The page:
A lot of the time, it feels like I’m driving in a coma. That’s not to say that I’m unaware of what’s going on around me — I am, I swear! — but my mental processes are preoccupied with my own issues, leaving the radio (and it is radio because I haven’t gotten around to getting a decent CD changer or MP3 player for my car) as white noise. I joke that I absorb news and information by osmosis, but given how many current events I am conversant about, maybe learning-by-osmosis isn’t so far-fetched after all.
This is a long way of explaining how I spent over a week listening the KPCC (89.3, Pasadena, California) pledge drive. And at first, said drive was so much white noise, but then…osmosis did its thing. I realized that people were giving money, lots of it, to the radio station. While this is the desire outcome of a pledge drive, it struck me rather forcefully that listeners local and distant were willing paying money to become members of the station.
For the first time ever, I actually listened to the pledge drive. Guess what? In an era where (presumably) we expect information to be free and where (presumably) news can’t make money, KPCC was raking in some serious cash. The KPCC website doesn’t say whether or not this year’s goal was achieved, but I do know that quite a few challenges — where someone offers a plum contribution if certain events, a set number of new members or dollars, happen in a specific time period — were met. I spend a lot of time in the car, so this is practically a scientific study.
Ah, another day, another “the Internet is killing culture” article. What about someone writing an article about the fact that the so-called critics are out-of-touch and lazy? While I feel for all the people who are losing their jobs, I cannot help but think that so many of these critics brought it upon themselves.
Petitions and protests are not going to change the facts on the ground. Very few of see a future where there will be print coverage of the arts. The fact that there isn’t huge public outcry about these losses suggests that, well, you weren’t as valued by the public you purported to serve. Did you ever think that those online voices are filling the gaps you’ve ignored?
Here is what I’ve learned about arts critics over these past years:
I grew up in one those towns with a tiny little newspaper, The Lompoc Record, where Scott Ostler, before he was the Scott Ostler, commented on my athletic talent, saying “I buttressed the defense”. As it was likely I was sitting the bench — as I did throughout my softball career — I have to say that was as an accurate a statement as any made by a sports journalist. For big city perspective on the news, we also subscribed, on Sundays, to the Santa Barbara News Press.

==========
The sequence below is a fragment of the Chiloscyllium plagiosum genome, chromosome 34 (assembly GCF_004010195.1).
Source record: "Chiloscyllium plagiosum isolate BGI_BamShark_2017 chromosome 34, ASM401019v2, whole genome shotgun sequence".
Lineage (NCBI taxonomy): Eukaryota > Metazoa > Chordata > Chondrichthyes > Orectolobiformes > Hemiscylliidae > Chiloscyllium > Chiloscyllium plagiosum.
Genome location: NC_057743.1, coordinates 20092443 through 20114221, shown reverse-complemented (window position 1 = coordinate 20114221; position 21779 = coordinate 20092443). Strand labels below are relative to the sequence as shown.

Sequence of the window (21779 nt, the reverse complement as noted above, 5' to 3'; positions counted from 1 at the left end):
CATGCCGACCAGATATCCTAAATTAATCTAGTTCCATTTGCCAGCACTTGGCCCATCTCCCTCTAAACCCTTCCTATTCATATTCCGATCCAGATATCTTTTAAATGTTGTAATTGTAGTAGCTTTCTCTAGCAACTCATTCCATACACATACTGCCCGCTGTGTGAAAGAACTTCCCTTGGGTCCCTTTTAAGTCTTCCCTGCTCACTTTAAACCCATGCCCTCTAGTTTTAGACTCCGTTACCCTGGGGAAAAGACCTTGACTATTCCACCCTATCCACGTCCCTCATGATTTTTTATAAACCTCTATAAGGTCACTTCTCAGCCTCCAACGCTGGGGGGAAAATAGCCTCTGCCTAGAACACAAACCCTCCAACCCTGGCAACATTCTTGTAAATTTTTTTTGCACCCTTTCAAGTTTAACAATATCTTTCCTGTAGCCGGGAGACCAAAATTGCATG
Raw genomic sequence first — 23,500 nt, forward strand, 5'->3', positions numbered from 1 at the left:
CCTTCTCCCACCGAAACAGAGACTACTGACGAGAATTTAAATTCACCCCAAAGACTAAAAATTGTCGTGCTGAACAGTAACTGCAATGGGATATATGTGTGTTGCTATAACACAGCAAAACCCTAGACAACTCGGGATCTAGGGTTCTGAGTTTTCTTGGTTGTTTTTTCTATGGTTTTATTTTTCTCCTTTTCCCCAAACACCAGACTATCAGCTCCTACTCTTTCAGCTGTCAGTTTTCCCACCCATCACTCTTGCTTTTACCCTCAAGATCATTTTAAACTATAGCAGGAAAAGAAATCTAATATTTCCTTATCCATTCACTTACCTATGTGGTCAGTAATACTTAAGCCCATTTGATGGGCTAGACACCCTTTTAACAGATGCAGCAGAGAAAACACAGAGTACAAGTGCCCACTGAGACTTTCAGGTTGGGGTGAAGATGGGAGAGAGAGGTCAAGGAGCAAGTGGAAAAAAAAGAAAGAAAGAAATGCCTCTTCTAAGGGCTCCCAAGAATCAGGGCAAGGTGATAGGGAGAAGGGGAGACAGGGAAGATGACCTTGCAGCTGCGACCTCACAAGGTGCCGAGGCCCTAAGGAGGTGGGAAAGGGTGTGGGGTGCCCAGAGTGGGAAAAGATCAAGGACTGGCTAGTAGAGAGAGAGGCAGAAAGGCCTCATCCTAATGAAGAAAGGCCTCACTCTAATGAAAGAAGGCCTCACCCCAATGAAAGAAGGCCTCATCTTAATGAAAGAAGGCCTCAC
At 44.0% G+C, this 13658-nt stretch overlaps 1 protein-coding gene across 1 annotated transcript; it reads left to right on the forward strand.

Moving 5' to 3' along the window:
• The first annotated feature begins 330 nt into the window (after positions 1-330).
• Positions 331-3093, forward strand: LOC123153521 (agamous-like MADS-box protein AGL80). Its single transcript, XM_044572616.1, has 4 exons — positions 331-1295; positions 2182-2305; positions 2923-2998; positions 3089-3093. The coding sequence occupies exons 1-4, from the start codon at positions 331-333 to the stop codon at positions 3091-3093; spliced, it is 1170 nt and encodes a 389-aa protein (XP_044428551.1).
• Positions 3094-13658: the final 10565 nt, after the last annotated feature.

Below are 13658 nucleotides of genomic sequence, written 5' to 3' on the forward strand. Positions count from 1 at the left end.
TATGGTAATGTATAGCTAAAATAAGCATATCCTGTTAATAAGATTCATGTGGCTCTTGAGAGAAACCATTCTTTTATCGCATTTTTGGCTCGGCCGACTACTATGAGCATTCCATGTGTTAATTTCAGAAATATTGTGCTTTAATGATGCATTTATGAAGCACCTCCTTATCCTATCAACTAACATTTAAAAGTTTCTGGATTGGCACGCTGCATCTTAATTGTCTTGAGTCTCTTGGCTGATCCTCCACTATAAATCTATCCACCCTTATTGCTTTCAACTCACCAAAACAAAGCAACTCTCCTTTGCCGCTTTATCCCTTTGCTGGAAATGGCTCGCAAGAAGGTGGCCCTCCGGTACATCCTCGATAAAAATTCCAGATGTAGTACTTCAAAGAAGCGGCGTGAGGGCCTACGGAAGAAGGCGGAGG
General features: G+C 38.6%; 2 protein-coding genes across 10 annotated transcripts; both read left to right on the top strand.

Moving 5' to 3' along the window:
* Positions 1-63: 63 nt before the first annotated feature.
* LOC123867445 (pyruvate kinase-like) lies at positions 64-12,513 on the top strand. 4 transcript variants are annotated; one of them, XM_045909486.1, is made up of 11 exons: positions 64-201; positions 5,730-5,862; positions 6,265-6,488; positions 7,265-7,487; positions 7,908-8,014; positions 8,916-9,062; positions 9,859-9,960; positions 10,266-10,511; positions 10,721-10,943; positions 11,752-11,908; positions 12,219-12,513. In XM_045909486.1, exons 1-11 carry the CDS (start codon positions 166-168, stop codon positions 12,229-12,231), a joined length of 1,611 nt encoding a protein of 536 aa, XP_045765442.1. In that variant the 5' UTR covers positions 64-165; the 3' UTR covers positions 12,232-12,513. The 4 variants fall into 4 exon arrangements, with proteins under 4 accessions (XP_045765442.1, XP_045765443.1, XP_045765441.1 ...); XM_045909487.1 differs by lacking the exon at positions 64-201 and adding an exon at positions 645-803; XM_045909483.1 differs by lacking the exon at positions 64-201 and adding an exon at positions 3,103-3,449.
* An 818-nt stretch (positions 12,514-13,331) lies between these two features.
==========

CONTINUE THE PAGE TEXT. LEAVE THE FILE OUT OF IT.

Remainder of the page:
Trust me, when you grow in Lompoc, Santa Barbara seems like a teeming metropolis.
Throughout my life, I have been a faithful newspaper subscriber. Note that word: subscriber. Over the past ten years, our household recycled more unread paper copies of the Los Angeles Times than read copies. It wasn’t that news suddenly became less important, it was the actual printed version of the paper that became, well, stale. Even though we stopped received the print edition some time ago, we continue to subscribe to the Kindle edition.
I realize this post is off-topic, and I hope my fellow ‘lopers see fit to allow me leeway to vent. I am angered by the fact that out-of-state interests are pouring money into California to pass a state Constitution amendment banning gay marriage. It is despicable that any sort of United States constitution is being used to deny rights of its citizens.
That is, to use the current vernacular, the epitome of anti-American.
While some marriages are performed in churches by clergy, the truth of the matter is that marriage is a civic institution. Churches cannot and do not provide any sort of rights to married couples (except, I suppose, special seating in the pews). The state (be it local government, state government, or the federal government) confers all necessary rights and privileges of marriage to citizens.
In one way or another, I’ve been involved in a lot of discussions about brand lately, and I’ve come to a horrible conclusion: businesses are killing their brands. They do it in the worst way possible, by making it impossible to see why Brand A is better than Brand B.
A while ago, my insurance company, 21st Century was swallowed by AIG. When I was told this, my first reaction was “Oh no” because 21st Century, during the lengthy period of time I was a customer, was very good to me. Dealing with them in times of crisis (like when I was the number two car in a four-car pile-up) was a pleasure. They were easy to reach, easy to deal with, and, most importantly, seemed to care about solving my problem.